Written by Dr. Hannes Nel
With what degree of probability can experimental physicists say that they know how the world and life on it were created?
Will social scientists agree with them?
We can gain insight into questions like these through epistemology, ontology and methodology.
The interrelatedness of ontology, epistemology and methodology is the topic of this article.
Ontology is concerned with the natural world.
It is the nature of reality.
It focuses on the core characteristics, origin and what we can observe.
The “what” question often leads to an ontology.
For example: “What exists?” “What is true?” “What is real?” “What is?”
Ontology deals with the nature of being. Such “being” is not necessarily checked for validity, although scientists often try.
You can already identify an event or phenomenon as true by making use of your senses.
The “origin of” or “the original meaning of” is given by ontology.
Phenomena are not explained but rather described or simply stated as fact.
Epistemology is the study and explanation of what knowledge is and the logic behind the knowledge.
It can also be the philosophy behind knowledge.
It focuses on explaining knowledge, how we can obtain knowledge and how we should reason about the nature and elements of knowledge.
Knowledge is often formulated and explained in terms of what an event or phenomenon looks like, why it is as it is and how models interact.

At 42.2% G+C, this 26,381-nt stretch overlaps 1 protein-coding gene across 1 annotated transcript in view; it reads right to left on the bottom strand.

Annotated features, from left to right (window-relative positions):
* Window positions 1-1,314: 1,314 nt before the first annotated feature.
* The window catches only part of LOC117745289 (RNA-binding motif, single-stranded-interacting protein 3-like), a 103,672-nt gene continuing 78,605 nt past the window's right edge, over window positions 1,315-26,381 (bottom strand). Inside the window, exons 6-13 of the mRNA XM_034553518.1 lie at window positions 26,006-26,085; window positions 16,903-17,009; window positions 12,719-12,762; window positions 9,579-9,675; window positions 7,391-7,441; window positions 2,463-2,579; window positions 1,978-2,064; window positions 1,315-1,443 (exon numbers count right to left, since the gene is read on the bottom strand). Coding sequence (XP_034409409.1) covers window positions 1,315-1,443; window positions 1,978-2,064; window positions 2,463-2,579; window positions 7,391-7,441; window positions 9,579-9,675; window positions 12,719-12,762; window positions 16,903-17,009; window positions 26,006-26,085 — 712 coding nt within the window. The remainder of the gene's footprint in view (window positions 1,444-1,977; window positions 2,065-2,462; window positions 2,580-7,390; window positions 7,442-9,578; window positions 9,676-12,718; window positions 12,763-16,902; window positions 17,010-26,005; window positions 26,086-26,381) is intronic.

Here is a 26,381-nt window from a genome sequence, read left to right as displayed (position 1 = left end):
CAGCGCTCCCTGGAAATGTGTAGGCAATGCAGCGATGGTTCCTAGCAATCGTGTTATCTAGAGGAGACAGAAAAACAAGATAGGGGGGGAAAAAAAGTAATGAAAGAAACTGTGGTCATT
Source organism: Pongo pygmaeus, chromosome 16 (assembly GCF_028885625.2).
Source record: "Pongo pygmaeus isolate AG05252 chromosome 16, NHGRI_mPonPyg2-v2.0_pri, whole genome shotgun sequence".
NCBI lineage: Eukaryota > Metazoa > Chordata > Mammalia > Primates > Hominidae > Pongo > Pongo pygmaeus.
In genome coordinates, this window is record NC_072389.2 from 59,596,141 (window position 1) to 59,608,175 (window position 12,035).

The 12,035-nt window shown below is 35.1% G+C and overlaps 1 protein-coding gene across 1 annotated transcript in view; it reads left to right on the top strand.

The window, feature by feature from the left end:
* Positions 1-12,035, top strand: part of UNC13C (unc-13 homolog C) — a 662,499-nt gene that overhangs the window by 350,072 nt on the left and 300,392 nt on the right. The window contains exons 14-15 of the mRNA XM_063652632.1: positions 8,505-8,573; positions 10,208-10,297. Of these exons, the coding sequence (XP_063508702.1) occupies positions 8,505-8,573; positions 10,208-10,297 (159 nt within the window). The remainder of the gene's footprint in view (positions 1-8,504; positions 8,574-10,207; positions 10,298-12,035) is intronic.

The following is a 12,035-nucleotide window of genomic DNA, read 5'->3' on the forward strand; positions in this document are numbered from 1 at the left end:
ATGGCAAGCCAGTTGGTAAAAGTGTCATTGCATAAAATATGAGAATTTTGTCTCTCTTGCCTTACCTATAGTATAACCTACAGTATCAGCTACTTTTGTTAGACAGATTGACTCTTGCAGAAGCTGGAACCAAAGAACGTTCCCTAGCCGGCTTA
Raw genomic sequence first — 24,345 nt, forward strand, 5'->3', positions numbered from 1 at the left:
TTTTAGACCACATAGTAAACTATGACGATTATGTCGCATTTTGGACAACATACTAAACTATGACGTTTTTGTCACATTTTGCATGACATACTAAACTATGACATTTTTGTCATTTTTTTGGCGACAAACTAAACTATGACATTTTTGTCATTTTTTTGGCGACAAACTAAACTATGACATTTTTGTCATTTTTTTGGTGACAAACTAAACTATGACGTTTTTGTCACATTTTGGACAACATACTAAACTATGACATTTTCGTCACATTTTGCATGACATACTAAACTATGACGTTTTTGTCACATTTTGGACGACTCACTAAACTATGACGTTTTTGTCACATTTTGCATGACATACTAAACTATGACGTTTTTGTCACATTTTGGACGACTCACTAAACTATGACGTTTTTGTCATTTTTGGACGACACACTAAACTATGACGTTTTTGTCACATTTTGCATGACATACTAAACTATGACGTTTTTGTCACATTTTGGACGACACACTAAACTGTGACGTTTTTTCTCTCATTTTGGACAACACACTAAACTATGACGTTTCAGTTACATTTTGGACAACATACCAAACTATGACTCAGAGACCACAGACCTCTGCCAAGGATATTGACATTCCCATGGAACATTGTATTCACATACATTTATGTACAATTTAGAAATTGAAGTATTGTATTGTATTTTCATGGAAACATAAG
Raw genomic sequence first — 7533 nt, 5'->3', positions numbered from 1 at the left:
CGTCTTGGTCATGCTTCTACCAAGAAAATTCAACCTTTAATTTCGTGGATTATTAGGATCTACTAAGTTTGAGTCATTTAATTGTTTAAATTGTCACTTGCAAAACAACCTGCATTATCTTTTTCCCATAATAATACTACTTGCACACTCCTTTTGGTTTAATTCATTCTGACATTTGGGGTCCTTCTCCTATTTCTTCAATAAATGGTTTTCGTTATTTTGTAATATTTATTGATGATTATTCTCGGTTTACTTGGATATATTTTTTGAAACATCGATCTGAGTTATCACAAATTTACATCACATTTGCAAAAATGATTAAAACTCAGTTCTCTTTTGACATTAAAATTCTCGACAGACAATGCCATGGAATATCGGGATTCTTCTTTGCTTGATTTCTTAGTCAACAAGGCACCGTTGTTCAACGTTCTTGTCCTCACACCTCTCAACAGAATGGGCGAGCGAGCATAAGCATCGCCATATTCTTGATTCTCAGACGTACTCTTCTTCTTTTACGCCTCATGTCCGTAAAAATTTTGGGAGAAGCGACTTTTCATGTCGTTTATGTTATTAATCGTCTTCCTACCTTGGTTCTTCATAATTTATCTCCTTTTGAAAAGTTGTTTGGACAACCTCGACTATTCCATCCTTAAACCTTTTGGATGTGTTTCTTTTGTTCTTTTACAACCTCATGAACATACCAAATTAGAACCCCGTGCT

Epistemology is made up of the elements of the world in which we live.
Three such elements are popularly described.
The first element is a philosophical analysis of the nature of knowledge, which can include arguments, opinions and beliefs and how it relates to concepts such as the truth, validity, relevance and justification.
The second includes various issues of skepticism.
It asks if knowledge, arguments, opinions and beliefs are true, valid, relevant and justified.
The third is an explanation of the sources, criteria and scope of knowledge, arguments, opinions and beliefs.
For an epistemology understanding is more important than knowing and knowing is more important than to believe.
Even so, you can hardly develop an epistemology if you do not “know”.
Knowing is necessary to come to conclusions.
You will at least have an opinion or belief.
The epistemology of an event or phenomenon can be found through quantitative or qualitative research methods.
Your epistemological approach should be an effort to generate descriptions and explanations of the world, or at least the small part of the world that you do research on.
Your descriptions and explanations must, of course, be true, valid, relevant and justified.
Epistemology seeks to understand the how, origin, processes and limitations of observation.
Developing an epistemology requires operations such as drawing distinctions, establishing relations and creating constructs.
Epistemology includes a description of how knowledge impacts the target group for your research.
So, you can see that epistemology includes the research methods, data collection methods, and data analysis methods that we employ in our research.